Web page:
According to the American Heart Association, 35.7 million Americans have a cholesterol level of 240 mg or higher, putting them at serious risk for heart disease. If you have a cholesterol level of 300 or more, this is cause for concern. Cholesterol by itself isn’t a bad thing; everyone needs some amount of cholesterol to assist in hormone production, provide vitamin D and aid in digestion. When you have too much cholesterol, though, elevated risk of diabetes, heart attack or stroke comes into play.
Total Cholesterol Number
Your total cholesterol number is calculated by using three different numbers: low-density lipoprotetin, or LDL, high-density lipoprotein, or HDL, and triglycerides. To travel throughout the body, cholesterol is encased in a protein shell called a lipoprotein. This is what keeps the cholesterol and fat from sticking to your arteries. The difference in the thickness of the protein casing is what makes LDL different from HDL.
With LDL, the protein shell isn’t very thick, thus allowing cholesterol to seep through and stick to your arteries. If cholesterol builds up in the heart, it can cause blockage and result in a heart attack. If outside of the heart, cholesterol or “plaque” buildup can become dislodged, traveling to the heart, lungs or brain. This can lead to a stroke.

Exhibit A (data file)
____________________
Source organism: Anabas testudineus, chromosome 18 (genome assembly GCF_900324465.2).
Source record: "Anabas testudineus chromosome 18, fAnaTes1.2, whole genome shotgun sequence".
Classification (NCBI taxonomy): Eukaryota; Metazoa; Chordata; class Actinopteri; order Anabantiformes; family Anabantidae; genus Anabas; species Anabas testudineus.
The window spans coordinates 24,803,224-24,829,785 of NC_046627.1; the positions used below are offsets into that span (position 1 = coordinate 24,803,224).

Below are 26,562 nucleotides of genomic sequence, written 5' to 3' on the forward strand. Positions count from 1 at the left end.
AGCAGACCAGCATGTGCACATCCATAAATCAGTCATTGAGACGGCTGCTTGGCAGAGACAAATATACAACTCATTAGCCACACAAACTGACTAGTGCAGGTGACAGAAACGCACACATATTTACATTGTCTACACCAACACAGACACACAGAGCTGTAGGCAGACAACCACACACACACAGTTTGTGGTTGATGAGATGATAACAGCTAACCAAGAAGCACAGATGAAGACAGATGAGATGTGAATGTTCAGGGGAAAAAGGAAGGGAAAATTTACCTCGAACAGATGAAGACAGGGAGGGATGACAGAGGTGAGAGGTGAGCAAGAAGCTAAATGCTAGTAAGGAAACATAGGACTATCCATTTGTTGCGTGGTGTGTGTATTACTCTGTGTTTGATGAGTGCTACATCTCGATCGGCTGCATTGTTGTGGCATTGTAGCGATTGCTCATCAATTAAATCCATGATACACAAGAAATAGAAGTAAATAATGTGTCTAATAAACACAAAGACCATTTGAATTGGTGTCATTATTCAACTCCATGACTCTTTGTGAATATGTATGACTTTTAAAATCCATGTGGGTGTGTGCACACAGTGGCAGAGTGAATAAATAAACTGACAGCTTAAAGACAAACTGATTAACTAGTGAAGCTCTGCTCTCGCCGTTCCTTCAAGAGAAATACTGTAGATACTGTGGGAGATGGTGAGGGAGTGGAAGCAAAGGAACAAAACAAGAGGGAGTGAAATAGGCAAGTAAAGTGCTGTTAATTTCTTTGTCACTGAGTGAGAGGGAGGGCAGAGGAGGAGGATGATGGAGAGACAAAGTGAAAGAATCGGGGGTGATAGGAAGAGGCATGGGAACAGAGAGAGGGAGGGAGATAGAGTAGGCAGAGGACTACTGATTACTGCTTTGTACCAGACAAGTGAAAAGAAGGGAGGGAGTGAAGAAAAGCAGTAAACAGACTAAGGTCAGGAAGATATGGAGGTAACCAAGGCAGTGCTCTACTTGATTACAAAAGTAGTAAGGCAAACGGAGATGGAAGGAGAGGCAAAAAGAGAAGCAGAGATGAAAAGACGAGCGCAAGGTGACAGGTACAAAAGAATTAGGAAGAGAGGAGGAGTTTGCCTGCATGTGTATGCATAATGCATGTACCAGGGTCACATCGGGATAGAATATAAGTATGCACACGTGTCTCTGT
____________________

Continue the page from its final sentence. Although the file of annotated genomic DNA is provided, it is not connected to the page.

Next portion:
The National Heart Lung and Blood Institute notes that less than 100 mg of cholesterol per 1 dL of blood is optimal; 160 to 189 mg is high, and 190 mg and above is very high.
HDL means the protein shell is thick, enabling it to carry the unused cholesterol to the liver. The liver then gets rid of the excess cholesterol, either by turning it into energy or through urination and defecation. Normal, or "heart-helping" HDL levels, according to the National Heart Lung and Blood Institute, are 60 mg and above; 40 mg or lower is considered a major heart disease risk.
Triglycerides also are a factor when calculating cholesterol. They are the chemical form of fat that is turned into energy. If the energy isn’t used, it is stored in the body -- unlike the HDL, which is discarded. The normal range for triglycerides is less than 150 mg, while 200 to 499 mg is considered high, and 500 or above is very high.
Making healthy choices can lower your cholesterol from the high-risk 300 range to a less risky number. Smoking or maintaining a diet that is high in saturated or trans fats can play a huge part in contributing to your high cholesterol. Age has long been thought to be a factor, but according to a study published in the Journal "Gerontology," unhealthy cholesterol levels in older people may actually be related more to poor health than to age.